In general, you could say that during the past 15 years or so the politicized struggle over history in the Czech Republic has been solely focused on the character of the former regime. On the one hand, there are those who assert that the regime was a totalitarian one exclusively based on repression. This group is of the view that only the repressive aspects of the dictatorship should be examined, with no attention whatsoever to be directed to daily life under the regime and the support it had among the public, which according to this interpretive logic absolutely could not have existed. On the other hand, there are those who, in contrast to the former, actively engage with social and cultural history, and are interested in learning how the people went about their daily lives in the context of an authoritarian regime. Although among experts on the communist regime this second approach is considered entirely legitimate, even according to international research standards, it is rejected by its opponents as “revisionism” that supposedly seeks to exculpate the dictatorship.

Recently, Michal Pullman, deacon of the philosophy faculty at Charles University in Prague, has been subject to a great deal of hostility as a result of his work—among other things—investigating the consensus-based aspects of the communist dictatorship. According to his opponents, this makes him a defender of totalitarianism and a dangerous “neo-Marxist”. In the German context, where a long-standing tradition of Alltagsgeschichte [history of of everyday life] became established as early as the eighties, this dispute would undoubtedly be perceived as a rather belated one. Historians such as Alf Lüdtke and Thomas Lindenberger have long since convincingly demonstrated that the study of repression and of daily life are not two separate matters of inquiry but must in fact be examined in parallel, in order to understand how repressive regimes actually function. Although a section of the Czech academic community is aware of this, it is politically beneficial for a large number of groups to stick with the narrative that asserts communism is first and foremost to be condemned and that the support the regime received from some quarters is not something to be investigated further. Doing so would also require taking on a certain level of collective responsibility—a subject that Czech society has so far not addressed.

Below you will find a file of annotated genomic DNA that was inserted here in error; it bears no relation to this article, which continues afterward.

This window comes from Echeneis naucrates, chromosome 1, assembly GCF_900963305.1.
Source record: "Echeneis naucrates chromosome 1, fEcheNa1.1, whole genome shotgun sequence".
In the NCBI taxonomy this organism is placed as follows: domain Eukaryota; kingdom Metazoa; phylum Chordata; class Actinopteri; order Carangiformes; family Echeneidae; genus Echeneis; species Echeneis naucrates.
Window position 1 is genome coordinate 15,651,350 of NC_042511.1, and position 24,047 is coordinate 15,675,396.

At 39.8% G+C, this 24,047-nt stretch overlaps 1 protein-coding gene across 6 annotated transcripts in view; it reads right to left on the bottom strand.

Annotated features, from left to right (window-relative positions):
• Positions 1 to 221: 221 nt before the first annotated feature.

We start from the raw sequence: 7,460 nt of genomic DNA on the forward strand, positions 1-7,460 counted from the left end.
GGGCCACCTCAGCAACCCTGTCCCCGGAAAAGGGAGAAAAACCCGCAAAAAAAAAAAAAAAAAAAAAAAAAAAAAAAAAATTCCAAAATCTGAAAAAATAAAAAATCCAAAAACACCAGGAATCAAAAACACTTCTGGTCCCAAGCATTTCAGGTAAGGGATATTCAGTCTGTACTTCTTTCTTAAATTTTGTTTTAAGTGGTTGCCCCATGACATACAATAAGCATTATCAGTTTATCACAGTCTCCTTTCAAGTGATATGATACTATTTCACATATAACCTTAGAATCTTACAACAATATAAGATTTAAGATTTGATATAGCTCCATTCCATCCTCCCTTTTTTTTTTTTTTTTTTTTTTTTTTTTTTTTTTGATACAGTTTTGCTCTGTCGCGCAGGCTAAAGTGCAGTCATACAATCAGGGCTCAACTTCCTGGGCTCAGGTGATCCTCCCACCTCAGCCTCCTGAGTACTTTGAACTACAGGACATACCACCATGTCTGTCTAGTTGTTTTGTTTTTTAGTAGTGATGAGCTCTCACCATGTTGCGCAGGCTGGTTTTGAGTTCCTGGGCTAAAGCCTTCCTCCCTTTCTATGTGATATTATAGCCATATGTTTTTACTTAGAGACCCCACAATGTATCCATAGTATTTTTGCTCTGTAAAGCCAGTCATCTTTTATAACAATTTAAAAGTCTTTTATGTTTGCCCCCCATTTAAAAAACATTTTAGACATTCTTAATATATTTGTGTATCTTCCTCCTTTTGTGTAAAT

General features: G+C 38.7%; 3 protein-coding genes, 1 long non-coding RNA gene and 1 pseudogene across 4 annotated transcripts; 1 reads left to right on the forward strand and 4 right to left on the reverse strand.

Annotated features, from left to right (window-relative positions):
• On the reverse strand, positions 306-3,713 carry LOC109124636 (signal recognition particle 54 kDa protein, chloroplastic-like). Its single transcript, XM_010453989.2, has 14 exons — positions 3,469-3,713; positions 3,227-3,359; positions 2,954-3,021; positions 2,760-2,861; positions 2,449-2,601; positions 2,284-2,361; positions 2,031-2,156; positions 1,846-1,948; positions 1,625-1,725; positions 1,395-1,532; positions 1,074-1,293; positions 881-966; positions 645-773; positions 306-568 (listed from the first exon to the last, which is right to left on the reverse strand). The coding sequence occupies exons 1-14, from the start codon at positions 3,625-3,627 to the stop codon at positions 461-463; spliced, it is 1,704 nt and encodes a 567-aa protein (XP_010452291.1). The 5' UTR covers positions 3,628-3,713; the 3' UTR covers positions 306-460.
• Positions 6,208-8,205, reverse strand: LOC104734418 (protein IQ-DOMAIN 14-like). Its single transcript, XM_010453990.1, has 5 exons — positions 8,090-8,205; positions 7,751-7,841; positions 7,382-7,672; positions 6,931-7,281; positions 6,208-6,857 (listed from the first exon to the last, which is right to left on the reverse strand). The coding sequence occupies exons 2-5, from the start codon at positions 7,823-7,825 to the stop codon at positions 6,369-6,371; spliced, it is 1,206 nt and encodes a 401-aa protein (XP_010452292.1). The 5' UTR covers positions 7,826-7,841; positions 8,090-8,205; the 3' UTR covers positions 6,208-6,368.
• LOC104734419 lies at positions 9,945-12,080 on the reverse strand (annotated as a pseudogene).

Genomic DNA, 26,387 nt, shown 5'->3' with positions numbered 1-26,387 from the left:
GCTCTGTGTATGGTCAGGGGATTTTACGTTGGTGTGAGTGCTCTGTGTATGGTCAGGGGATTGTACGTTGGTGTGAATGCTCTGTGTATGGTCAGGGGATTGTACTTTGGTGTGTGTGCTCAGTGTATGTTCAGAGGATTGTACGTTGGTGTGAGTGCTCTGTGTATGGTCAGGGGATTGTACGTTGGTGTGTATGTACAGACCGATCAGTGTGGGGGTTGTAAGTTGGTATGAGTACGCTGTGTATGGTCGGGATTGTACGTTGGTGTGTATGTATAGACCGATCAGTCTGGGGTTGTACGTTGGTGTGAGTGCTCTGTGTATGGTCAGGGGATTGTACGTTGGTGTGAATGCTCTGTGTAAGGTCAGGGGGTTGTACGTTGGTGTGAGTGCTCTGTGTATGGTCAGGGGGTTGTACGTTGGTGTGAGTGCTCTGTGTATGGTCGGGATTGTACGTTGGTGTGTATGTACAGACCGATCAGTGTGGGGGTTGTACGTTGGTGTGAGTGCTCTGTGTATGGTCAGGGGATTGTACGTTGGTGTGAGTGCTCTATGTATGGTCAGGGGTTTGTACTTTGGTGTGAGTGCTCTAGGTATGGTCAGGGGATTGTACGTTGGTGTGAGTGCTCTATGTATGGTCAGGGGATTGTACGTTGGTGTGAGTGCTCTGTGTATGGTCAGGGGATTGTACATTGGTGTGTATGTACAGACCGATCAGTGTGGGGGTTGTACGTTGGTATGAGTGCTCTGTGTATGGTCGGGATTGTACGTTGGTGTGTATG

Are there similarities in what emerged as a result of the transformation that can be seen across central European and eastern European countries?

The process of transformation occurred across the different countries of the former Eastern Bloc with varying levels of intensity and via different mechanisms. In general, however, one can say that the very rapid changes made to entire economic systems accelerated the development of social inequalities. While a certain social class were able to profit from the upheaval (in the nineties often in a way that operated on the fringes of what could be considered legal), other groups were plunged into unemployment and poverty.

Nowadays, we are seeing a kind of polarization occur not only in post-communist societies but also across the entire Western world. In former Eastern Bloc countries, this polarization is fuelled in particular by the traumas of the transformation period. If we return to the issue of the politicization of history for a moment, a great number of politicians and other significant figures are happy to continue fanning the flames of cultural conflict around the communist past, as it allows them to distract the public from the problems of the present. But Czech society no longer remains completely divided by the legacy of communism, as is shown by the enormous popularity enjoyed by Andrej Babiš, who was not only a member of the communist party but also without doubt an agent of the state security services.

Thus at least for a substantial portion of Czech voters the country’s communist history is no longer of particular relevance. What does divide the country are social problems, such as high amounts of debt, a lack of available living space, low wages in certain sectors, and inadequate infrastructure. And these are problems for which, both in the Czech Republic as well as in other countries of the region, responsibility lies squarely at the feet of governments that have come to power since 1989, and not the ones which preceded them.